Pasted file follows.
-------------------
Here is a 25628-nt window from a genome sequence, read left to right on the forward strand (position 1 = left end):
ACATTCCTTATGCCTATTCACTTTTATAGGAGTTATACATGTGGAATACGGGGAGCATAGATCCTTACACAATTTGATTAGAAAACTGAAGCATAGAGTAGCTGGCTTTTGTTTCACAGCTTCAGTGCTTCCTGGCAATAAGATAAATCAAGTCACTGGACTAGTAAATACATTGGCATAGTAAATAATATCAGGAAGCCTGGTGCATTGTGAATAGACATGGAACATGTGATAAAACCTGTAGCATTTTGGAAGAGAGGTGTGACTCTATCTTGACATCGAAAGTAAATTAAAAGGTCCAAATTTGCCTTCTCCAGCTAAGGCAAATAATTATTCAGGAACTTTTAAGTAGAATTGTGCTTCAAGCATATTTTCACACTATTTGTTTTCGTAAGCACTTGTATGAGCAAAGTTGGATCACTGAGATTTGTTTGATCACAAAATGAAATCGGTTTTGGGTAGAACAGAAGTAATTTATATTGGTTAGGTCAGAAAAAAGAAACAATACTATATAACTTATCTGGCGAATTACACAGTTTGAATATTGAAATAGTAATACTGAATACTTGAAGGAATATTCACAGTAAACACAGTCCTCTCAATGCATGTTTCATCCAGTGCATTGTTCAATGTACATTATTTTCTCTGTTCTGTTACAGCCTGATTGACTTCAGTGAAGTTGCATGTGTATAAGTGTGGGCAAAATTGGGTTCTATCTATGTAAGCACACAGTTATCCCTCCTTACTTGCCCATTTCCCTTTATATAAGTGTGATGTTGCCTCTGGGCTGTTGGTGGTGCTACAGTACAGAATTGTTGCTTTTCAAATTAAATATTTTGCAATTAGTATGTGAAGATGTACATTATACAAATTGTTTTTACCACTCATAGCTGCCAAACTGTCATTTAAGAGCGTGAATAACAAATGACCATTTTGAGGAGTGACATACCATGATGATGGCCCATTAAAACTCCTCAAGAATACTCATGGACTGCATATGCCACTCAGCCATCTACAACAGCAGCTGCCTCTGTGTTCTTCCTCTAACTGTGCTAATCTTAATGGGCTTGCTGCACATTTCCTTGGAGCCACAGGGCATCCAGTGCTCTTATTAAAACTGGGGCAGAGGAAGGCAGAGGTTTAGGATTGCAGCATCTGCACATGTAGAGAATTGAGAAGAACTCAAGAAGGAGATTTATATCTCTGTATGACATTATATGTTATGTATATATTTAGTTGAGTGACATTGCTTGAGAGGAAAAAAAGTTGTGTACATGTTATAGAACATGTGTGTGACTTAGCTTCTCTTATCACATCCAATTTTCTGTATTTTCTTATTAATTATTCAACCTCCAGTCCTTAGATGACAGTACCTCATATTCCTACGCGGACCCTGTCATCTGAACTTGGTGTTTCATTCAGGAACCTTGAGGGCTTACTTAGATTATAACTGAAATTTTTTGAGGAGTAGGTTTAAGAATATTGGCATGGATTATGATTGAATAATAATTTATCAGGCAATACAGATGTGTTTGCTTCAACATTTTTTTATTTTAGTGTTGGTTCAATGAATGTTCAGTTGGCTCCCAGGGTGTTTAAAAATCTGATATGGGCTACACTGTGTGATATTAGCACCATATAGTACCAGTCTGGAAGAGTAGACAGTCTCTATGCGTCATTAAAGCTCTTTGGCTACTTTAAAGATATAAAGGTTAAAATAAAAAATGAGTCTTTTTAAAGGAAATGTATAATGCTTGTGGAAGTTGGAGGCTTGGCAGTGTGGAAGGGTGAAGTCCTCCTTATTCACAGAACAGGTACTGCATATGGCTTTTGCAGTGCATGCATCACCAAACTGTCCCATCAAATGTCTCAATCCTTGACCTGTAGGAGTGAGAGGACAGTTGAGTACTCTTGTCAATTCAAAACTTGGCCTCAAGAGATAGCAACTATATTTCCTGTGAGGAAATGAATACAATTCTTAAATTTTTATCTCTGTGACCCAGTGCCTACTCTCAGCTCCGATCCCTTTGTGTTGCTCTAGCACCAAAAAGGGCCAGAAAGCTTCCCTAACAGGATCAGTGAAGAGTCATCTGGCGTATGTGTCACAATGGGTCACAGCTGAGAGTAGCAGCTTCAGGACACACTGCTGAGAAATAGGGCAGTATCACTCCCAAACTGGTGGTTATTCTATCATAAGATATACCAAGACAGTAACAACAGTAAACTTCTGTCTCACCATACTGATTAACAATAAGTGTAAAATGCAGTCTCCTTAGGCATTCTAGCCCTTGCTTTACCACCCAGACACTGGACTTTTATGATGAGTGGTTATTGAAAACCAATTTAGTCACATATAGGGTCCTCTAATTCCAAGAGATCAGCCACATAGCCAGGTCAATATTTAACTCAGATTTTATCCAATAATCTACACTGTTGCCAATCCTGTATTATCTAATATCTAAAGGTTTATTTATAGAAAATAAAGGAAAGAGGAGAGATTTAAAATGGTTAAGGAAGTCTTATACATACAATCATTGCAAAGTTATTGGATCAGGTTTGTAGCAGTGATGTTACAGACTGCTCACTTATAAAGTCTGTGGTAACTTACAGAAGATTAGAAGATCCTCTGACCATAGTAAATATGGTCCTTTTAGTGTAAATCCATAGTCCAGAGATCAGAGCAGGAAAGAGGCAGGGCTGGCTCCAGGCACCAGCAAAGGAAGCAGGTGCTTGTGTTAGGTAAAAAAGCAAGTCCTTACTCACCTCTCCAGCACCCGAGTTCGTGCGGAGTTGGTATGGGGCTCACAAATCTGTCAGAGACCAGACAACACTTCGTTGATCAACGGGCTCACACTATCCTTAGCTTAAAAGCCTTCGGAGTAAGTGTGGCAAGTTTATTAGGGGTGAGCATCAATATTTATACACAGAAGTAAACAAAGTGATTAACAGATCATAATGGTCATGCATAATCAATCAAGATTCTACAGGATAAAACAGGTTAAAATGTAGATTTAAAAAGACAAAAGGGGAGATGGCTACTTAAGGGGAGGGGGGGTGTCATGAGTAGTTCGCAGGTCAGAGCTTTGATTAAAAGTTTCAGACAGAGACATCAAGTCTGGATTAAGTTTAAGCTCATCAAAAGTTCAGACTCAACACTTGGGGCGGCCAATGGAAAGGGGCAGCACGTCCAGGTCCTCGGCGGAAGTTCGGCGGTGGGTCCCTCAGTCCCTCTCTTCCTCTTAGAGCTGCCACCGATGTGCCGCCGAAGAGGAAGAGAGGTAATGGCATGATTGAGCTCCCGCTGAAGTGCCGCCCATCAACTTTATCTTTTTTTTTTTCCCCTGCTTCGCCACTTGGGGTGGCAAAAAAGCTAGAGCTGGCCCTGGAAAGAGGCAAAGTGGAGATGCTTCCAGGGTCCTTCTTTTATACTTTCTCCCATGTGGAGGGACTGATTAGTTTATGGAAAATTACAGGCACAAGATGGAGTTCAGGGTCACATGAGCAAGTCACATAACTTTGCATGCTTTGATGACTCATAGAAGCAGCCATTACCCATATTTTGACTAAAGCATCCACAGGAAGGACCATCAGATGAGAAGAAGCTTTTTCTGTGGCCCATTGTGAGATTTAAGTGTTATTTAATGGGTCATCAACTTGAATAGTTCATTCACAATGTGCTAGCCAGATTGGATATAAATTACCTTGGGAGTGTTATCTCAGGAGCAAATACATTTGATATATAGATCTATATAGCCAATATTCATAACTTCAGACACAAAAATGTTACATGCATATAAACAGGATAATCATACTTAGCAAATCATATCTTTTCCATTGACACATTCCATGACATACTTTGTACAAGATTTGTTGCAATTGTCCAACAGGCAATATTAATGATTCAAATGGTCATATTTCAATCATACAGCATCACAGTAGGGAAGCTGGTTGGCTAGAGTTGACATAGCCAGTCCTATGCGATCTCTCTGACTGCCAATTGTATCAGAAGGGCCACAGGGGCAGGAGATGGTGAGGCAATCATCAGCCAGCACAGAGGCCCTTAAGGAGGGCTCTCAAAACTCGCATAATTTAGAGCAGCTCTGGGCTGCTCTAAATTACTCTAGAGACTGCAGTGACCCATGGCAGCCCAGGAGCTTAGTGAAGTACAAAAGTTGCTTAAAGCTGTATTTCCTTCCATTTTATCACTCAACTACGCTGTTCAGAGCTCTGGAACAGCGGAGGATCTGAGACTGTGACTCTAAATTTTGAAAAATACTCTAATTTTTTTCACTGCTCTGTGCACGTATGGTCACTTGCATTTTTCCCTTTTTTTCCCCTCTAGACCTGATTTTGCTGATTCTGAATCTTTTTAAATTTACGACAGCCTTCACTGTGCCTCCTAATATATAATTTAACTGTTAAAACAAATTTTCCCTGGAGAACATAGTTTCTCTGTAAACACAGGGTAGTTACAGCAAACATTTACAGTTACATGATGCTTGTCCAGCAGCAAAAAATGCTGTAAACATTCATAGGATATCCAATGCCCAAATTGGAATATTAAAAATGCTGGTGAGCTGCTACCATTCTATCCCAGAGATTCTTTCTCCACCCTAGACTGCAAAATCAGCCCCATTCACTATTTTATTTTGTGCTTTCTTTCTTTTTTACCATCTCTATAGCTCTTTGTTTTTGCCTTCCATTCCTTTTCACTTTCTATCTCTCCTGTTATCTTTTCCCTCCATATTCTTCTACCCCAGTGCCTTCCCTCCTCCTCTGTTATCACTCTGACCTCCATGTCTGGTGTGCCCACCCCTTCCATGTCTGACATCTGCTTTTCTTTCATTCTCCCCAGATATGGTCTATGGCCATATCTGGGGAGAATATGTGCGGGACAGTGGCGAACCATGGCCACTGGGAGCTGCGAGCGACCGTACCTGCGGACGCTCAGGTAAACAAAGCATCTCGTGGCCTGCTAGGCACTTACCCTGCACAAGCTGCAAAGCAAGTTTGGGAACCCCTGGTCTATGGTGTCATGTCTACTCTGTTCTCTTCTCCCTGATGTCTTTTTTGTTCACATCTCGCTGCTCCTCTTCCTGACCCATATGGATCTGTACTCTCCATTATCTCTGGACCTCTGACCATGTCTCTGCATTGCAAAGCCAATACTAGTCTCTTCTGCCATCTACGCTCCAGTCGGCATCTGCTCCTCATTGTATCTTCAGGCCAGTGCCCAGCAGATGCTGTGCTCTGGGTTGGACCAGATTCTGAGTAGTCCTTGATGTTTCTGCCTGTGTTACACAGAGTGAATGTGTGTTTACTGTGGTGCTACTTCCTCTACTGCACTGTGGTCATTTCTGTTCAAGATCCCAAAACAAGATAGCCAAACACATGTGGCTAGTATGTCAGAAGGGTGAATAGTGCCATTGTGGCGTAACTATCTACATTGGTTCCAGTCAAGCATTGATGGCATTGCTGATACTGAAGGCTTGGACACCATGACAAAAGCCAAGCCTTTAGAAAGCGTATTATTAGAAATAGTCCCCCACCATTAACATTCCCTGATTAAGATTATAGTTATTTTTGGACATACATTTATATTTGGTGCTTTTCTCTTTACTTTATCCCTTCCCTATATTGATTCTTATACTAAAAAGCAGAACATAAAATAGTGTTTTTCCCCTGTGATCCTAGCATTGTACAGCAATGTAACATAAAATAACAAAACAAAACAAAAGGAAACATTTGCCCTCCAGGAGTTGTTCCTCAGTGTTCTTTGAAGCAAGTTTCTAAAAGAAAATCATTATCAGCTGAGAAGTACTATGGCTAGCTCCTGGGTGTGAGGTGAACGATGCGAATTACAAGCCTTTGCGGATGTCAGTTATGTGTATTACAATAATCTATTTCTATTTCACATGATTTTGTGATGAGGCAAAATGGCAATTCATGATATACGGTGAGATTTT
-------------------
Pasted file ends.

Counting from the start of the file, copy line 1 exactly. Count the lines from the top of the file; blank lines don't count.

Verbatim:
Here is a 25628-nt window from a genome sequence, read left to right on the forward strand (position 1 = left end):